The science behind gratitude
This article was originally published on Smiling Mind.
Can practising gratitude help us feel happier and be more satisfied with our lives? Here, we look at the science behind gratitude.
Positive psychologists like Martin Seligman and mindfulness teachers like Tara Brach believe that practising gratitude is an effective way to connect with meaningful memories, feel happier and be more satisfied with our lives.
Scientific literature appears to confirm this. A meta-analysis (a study which combines the results of multiple studies and is considered to be high-quality evidence in science circles) conducted by Don Davis and colleagues in 2016, compared the results of studies that used gratitude interventions with studies that used similar strategies (like practising kindness or imagining one’s best self), alternative-activity studies (writing down hassles or writing a list) and control-only studies (measurement only) across three outcomes (gratitude, anxiety, psychological wellbeing).
They found that gratitude interventions improved psychological wellbeing and enhanced gratitude more than control-only and alternative-activity studies. They also found that gratitude interventions worked just as well as strategies like practising kindness in improving depression, anxiety and psychological wellbeing.
The authors concluded that practising gratitude appears to be a promising strategy for improving psychological wellbeing.
Make time for gratefulness
Currently, we’re still in the midst of recovering from a global pandemic. So, it would be natural if you were thinking: ‘Gratitude now!? No time sorry, I should be doing something to help instead of stopping to be grateful.’
Or: ‘What is there to be grateful for when our society is on the brink of collapse?’; ‘I just lost my job, I have nothing to be grateful for’; ‘I feel too guilty to practice gratitude. What about all the other people out there who have it way worse than me right now?’.
All of these thoughts and questions are understandable and might be making it challenging to practice gratitude right now. But historical evidence suggests it is possible to practice gratitude during a crisis, and indeed, it can help.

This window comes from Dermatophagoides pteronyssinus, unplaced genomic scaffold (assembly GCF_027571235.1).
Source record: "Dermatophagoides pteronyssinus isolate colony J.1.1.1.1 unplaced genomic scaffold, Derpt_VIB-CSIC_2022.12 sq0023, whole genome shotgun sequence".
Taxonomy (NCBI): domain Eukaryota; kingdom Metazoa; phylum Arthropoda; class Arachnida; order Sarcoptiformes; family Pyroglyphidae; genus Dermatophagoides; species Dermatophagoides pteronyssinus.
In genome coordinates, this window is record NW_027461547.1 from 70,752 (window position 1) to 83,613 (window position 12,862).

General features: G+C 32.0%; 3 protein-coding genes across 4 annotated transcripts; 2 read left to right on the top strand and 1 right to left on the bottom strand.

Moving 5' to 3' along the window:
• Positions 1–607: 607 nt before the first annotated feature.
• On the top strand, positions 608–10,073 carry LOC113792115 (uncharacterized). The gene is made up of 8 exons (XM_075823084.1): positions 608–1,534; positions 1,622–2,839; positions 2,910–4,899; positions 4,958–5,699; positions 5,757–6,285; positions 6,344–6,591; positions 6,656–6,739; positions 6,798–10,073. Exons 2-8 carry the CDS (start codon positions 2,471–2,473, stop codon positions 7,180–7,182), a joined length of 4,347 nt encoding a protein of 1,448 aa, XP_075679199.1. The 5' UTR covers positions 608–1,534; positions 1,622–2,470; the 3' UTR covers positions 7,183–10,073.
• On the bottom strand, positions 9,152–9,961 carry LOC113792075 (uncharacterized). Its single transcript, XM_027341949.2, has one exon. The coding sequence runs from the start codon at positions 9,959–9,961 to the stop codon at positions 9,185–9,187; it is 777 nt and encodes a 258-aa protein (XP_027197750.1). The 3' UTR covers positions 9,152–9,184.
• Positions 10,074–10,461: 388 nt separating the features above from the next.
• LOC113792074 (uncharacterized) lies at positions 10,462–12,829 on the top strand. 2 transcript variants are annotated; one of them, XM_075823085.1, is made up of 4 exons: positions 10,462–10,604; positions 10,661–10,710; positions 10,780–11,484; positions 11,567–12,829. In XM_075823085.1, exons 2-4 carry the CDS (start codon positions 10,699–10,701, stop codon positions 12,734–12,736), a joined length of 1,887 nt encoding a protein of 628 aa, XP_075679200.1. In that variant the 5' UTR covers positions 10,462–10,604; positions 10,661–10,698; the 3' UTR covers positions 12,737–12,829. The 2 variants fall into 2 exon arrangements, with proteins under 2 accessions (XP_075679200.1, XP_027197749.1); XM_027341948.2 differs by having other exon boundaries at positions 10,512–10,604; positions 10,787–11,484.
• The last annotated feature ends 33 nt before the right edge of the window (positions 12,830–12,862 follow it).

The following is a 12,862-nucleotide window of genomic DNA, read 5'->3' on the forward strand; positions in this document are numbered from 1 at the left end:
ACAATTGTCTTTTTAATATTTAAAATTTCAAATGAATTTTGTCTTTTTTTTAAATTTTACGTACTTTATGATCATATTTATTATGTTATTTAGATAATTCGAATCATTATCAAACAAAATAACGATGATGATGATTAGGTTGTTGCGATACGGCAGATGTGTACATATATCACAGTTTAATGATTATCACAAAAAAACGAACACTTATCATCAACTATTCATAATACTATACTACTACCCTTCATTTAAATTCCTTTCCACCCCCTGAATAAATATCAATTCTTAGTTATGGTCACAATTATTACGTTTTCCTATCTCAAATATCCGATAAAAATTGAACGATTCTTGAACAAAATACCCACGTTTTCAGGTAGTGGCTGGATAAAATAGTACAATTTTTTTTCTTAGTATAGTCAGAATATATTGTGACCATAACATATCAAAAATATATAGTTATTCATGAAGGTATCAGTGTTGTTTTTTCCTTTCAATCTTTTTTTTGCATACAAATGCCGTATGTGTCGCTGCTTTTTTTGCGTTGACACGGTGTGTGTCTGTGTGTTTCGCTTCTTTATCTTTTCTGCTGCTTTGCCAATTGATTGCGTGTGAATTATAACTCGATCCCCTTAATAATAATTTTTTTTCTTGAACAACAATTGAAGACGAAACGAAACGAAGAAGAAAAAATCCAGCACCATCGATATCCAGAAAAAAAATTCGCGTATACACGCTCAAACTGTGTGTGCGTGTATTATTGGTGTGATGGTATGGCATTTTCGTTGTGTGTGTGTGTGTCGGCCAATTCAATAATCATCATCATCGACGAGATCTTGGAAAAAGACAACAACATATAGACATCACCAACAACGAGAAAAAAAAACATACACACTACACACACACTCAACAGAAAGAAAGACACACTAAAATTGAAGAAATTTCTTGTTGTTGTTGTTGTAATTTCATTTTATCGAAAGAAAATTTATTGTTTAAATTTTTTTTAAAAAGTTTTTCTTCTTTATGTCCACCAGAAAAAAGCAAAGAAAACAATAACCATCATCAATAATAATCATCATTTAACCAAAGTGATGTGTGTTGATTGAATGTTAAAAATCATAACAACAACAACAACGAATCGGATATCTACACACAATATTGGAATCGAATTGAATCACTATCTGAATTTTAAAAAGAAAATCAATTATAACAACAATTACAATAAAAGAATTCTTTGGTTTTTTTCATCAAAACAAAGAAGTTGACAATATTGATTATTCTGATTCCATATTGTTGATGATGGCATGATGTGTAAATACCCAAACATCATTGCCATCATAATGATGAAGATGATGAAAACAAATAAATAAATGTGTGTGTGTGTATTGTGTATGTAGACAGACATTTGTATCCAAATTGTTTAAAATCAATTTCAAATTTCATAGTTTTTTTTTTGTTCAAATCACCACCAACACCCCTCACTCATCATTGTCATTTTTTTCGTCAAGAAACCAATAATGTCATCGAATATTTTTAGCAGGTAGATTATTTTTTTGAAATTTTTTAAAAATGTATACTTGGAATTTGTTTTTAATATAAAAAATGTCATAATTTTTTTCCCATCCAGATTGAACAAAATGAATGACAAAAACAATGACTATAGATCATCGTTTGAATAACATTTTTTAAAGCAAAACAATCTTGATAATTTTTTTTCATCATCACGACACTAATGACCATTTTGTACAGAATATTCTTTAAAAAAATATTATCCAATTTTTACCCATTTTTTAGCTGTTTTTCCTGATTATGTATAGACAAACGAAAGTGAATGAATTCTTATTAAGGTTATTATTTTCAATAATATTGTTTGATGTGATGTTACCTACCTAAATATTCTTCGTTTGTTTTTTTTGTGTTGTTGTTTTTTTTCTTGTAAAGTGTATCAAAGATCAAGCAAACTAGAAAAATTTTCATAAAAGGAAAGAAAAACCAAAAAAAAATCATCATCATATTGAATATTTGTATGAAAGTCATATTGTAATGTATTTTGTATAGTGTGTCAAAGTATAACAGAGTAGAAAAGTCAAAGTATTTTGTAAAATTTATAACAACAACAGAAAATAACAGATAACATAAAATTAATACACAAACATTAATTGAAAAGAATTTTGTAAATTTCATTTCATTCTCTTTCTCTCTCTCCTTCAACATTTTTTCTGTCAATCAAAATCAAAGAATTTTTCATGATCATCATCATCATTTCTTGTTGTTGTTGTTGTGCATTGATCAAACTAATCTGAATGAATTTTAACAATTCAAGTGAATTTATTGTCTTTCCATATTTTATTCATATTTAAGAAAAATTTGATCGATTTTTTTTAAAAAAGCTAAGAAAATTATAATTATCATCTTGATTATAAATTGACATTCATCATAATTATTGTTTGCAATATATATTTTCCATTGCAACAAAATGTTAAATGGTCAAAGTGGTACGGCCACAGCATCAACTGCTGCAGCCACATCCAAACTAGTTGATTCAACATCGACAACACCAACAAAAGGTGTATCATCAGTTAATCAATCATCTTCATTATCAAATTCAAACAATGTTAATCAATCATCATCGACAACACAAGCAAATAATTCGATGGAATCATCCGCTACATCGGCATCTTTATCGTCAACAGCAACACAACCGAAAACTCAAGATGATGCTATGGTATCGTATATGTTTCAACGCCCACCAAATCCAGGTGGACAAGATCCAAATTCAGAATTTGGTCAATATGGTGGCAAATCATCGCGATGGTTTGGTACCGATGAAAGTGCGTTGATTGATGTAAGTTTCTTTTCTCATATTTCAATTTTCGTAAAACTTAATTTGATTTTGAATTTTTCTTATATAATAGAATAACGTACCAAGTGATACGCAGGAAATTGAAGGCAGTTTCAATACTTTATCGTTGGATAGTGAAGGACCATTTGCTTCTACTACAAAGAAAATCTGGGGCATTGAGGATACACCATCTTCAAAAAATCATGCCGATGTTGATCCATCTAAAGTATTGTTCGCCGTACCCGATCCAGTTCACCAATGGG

A famous psychiatrist, Victor Frankl, used gratitude extensively to deal with and survive years of containment in Nazi concentration camps during World War 2. He wrote a book, Man’s Search for Meaning, about surviving the holocaust after losing all of his immediate family in a concentration camp.
In his book, he describes practising being thankful for the most basic things he could think of, like old memories, a sunset, the fact that he was alive, that he wasn’t suffering alone. This allowed him to momentarily feel happier and satisfied, giving him the hope to go on. His story shows us that it is possible to practice gratitude, even in the midst of a crisis.
How to cultivate gratitude today
So, without downplaying the suffering many people are experiencing or the seriousness of the situation right now, can you find a moment to stop and focus on what you’re grateful for?
One way to practice gratitude is to think of things you are grateful for, say them to yourself and then write them down. Gratitude, just like mindfulness, is something we need to practice. And the more we practice, the more spontaneously grateful we may become.
Try to think of at least five things you are grateful for now. If you’re struggling to think of anything, it may help to get really fundamental. Look around you and think of things you might take for granted, like having a roof over your head, a warm bed to sleep in, running water, or even a device and the internet allowing you to read this article.
The Smiling Mind app has lots of gratitude meditations to help guide you in your gratitude practice. You can download the app for free.
Brach, T. (2013). Tap Into Your Power. Prevention, 65(1), 64–65.
Davis, D. E., Choe, E., Meyers, J., Wade, N., Varjas, K., Gifford, A., … Worthington, E. L. (2016). Thankful for the Little Things: A Meta-Analysis of Gratitude Interventions. Journal of Counseling Psychology, 63(1), 20–31. https://doi.org/10.1037/cou0000107
Seligman M. E., Steen T. A., Park N., Peterson C. (2005). Positive psychology progress: Empirical validation of interventions. American Psychologist, 60, 410-4